When he was about 18 months old, Sonja Van Ee discovered her son, Noah, had some hearing loss.

“He started just doing some strange things at home,” she said. “And so we went to the doctor who said there might be some hearing loss. And that started the road to getting a diagnosis for him.”

After about a five month long journey of being sent “all over the place” to different doctors, Noah, by then two, was diagnosed with severe to profound hearing loss.

“(It) basically means he lived in silence,” Van Ee said.

Now five-years-old, Noah is one of 10 students in Saskatoon that are part of Children Communicating, Connecting and in Community, an early learning program for preschool-aged children who are deaf and hard of hearing.

The classroom is in St. Therese of Lisieux School and is operated by Saskatchewan Deaf and Hard of Hearing Services. The program is also operating in Regina through Regina Public Schools at Henry Janzen School.

The program can accommodate up to 16 students in both Saskatoon and Regina, whether they’re deaf, hard of hearing, or even if they have a connection to the deaf community through a family member or close friend.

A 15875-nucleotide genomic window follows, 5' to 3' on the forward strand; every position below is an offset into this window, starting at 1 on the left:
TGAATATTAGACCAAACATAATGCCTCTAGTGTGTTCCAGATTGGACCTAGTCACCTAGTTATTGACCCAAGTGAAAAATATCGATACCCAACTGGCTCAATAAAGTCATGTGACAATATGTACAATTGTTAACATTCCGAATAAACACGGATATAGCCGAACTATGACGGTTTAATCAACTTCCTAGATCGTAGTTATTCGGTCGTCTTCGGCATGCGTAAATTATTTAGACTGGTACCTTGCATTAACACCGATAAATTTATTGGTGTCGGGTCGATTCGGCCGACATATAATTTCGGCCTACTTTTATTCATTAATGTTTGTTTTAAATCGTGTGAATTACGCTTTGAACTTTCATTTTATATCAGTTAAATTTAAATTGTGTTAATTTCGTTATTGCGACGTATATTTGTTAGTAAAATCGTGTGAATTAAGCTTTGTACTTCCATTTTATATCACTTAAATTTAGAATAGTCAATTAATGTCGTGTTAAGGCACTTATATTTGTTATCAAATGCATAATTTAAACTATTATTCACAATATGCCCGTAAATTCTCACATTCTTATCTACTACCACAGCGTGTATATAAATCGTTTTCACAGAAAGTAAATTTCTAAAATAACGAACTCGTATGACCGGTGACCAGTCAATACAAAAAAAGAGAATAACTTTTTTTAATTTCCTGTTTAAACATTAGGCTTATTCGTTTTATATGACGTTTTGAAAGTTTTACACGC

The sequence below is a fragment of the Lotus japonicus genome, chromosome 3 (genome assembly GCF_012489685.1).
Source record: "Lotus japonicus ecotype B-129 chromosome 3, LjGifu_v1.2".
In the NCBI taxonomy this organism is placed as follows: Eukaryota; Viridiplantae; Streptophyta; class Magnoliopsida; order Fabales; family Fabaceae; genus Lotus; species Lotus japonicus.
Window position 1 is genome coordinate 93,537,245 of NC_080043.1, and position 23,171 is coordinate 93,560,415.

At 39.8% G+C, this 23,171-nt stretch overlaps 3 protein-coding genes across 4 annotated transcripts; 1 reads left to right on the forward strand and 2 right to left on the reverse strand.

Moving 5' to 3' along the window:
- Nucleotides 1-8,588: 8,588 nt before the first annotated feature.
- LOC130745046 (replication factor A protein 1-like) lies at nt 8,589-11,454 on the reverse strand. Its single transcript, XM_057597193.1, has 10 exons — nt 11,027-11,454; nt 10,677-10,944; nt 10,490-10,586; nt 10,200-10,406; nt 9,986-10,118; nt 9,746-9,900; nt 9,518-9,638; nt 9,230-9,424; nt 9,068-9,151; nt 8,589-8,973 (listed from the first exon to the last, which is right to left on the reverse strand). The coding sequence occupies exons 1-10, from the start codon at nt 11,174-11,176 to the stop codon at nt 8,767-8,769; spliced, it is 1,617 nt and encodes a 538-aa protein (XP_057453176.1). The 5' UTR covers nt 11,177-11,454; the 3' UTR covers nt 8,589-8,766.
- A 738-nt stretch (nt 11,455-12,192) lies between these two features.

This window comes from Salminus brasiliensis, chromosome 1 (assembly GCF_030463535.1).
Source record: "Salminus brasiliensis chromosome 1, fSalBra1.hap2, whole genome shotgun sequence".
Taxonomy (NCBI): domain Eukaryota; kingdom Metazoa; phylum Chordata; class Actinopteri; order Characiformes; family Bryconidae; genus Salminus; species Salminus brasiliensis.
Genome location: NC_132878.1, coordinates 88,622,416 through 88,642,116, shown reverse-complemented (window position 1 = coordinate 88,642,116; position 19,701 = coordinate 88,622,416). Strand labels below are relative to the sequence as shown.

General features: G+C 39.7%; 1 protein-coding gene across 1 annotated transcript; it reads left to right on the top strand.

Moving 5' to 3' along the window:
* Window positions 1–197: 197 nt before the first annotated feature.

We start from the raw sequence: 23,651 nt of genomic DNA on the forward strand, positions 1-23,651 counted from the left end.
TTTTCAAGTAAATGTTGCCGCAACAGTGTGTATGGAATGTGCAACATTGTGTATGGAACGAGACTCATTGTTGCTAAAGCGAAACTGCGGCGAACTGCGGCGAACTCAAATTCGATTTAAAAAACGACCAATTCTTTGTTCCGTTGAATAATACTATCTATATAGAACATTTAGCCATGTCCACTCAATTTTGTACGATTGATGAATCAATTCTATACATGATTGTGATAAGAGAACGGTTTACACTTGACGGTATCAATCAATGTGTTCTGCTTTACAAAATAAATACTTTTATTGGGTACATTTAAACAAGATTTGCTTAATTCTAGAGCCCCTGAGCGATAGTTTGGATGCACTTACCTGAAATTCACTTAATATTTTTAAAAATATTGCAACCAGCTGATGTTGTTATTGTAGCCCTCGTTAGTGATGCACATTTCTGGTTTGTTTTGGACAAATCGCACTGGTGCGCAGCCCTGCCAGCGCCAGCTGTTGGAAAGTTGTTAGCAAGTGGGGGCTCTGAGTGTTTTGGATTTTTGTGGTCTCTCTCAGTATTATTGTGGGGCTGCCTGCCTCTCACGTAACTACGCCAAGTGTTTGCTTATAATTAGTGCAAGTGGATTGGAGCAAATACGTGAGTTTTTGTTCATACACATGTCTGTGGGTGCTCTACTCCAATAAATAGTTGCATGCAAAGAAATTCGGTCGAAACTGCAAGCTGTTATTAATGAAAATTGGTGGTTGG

“Children growing up in a community that has no access to sign language or has no understanding of what it means to be deaf – it’s very easy to leave that child isolated and excluded,” said Nairn Gillies, executive director of Saskatchewan Deaf and Hard of Hearing Services.

In the program, children have access to both sign language and English instruction.

Van Ee said through her son, she’s been able to see firsthand how giving access to language can help children grow and develop.

“We have seen his confidence improve,” she said. “His little personality, the more language he gets, it just continues to blossom and grow – and we finally get to see and know the little boy who's ours.”